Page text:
Expert Systems/Introduction to Expert Systems

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Computer Intelligence[edit | edit source]

AI research has been one of the most frenzied areas of computer science since the inception of the discipline. However, despite the massive effort and money that has gone into research, computers are still unable to perform simple tasks that humans do on a regular basis. Many researchers believed that a comprehensive system of logic would enable computers to successfully complete high-level reasoning tasks that humans can perform. However, logical computer programs require knowledge on which to base decisions. Converting human knowledge into a form that is both meaningful and useful for a computer has proven to be a difficult task.

Expert Systems[edit | edit source]

Expert systems are an area of AI research that attempts to codify the knowledge and reasoning processes of a human expert into a computer program.

How Expert Systems Work[edit | edit source]

Expert systems interact with another entity, such as a human user or an application, to discover information about a problem, and evaluate possible solutions. The most simple form of an expert system is a question-and-answer system, where a human user is presented with questions. The user answers these questions, and those answers are used to further the reasoning process of the expert system.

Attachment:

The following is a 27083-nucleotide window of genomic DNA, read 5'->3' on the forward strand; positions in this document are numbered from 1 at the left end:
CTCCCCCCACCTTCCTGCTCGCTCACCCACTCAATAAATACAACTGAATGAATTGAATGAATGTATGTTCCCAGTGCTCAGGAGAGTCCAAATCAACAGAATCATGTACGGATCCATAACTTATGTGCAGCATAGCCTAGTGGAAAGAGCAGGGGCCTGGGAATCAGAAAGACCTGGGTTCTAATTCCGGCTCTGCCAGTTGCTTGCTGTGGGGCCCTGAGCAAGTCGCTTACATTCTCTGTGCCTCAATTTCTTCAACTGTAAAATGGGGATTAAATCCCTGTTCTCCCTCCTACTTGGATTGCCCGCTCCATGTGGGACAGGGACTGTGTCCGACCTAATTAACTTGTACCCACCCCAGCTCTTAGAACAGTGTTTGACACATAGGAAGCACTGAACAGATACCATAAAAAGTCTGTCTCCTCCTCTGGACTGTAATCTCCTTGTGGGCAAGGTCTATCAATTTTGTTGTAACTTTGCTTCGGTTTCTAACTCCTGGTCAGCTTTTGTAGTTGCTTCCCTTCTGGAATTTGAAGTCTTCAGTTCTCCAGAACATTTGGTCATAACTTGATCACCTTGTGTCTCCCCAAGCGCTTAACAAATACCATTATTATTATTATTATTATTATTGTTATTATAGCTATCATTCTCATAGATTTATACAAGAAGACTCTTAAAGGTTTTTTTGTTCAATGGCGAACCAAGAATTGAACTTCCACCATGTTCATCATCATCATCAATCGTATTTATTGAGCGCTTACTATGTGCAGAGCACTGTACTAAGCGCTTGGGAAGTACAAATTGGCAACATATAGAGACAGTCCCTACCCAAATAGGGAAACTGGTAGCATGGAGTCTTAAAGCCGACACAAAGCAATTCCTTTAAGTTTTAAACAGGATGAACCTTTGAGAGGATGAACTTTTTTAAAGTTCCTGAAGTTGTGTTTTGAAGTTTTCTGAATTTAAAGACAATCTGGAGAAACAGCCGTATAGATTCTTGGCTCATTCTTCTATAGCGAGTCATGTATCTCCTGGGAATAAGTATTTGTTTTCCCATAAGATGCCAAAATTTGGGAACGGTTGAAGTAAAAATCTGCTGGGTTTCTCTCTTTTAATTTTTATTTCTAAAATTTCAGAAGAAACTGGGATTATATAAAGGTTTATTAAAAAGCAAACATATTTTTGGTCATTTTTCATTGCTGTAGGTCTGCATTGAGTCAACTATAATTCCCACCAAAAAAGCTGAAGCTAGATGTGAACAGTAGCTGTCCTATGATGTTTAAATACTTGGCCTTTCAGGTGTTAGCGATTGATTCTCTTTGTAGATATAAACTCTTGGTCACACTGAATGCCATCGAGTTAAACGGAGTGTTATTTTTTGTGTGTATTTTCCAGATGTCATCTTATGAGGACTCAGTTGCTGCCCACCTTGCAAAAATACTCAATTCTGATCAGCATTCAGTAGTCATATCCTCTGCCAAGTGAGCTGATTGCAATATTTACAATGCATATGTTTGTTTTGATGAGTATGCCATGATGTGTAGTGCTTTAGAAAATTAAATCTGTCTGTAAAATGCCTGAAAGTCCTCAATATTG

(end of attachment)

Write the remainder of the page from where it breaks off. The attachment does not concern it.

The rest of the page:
Uses of Expert Systems[edit | edit source]

Expert systems are used for problems where there is incomplete data about a subject, and insufficient theory available for the creation of an algorithmic solution. Some problems, such as medical diagnosis, are not easily solved with an algorithm, but instead require reasoning and induction.

Numerical algorithms are more efficient than expert systems, and are typically more exact. However, many problems are not suited to being easily modeled mathematically, and in these cases numerical algorithms are not possible. Other AI techniques, such as artificial neural networks are suited for problems where there is very little theory but a wealth of experimental data.

Expert systems tend to be slow, and often require extensive human interaction. However, well-designed expert systems can be very rigorous, and some expert systems have been shown to outperform the human experts that helped to develop them.

Shortcomings of Expert Systems[edit | edit source]

Expert systems are based on human knowledge and reasoning patterns. This knowledge must be extracted from a human expert by a specialized knowledge engineer. Knowledge engineers ask the expert questions about his knowledge and his reasoning processes, and attempts to translate that into a computer-readable format known as a knowledge base. Expert systems generated in this way will be flawed if the information received from the expert is flawed, or if it is incorrectly translated by the knowledge engineer.

Expert systems, because they are focused on a single problem area, tend to fail catastrophically if presented with a problem or information that is outside their domain.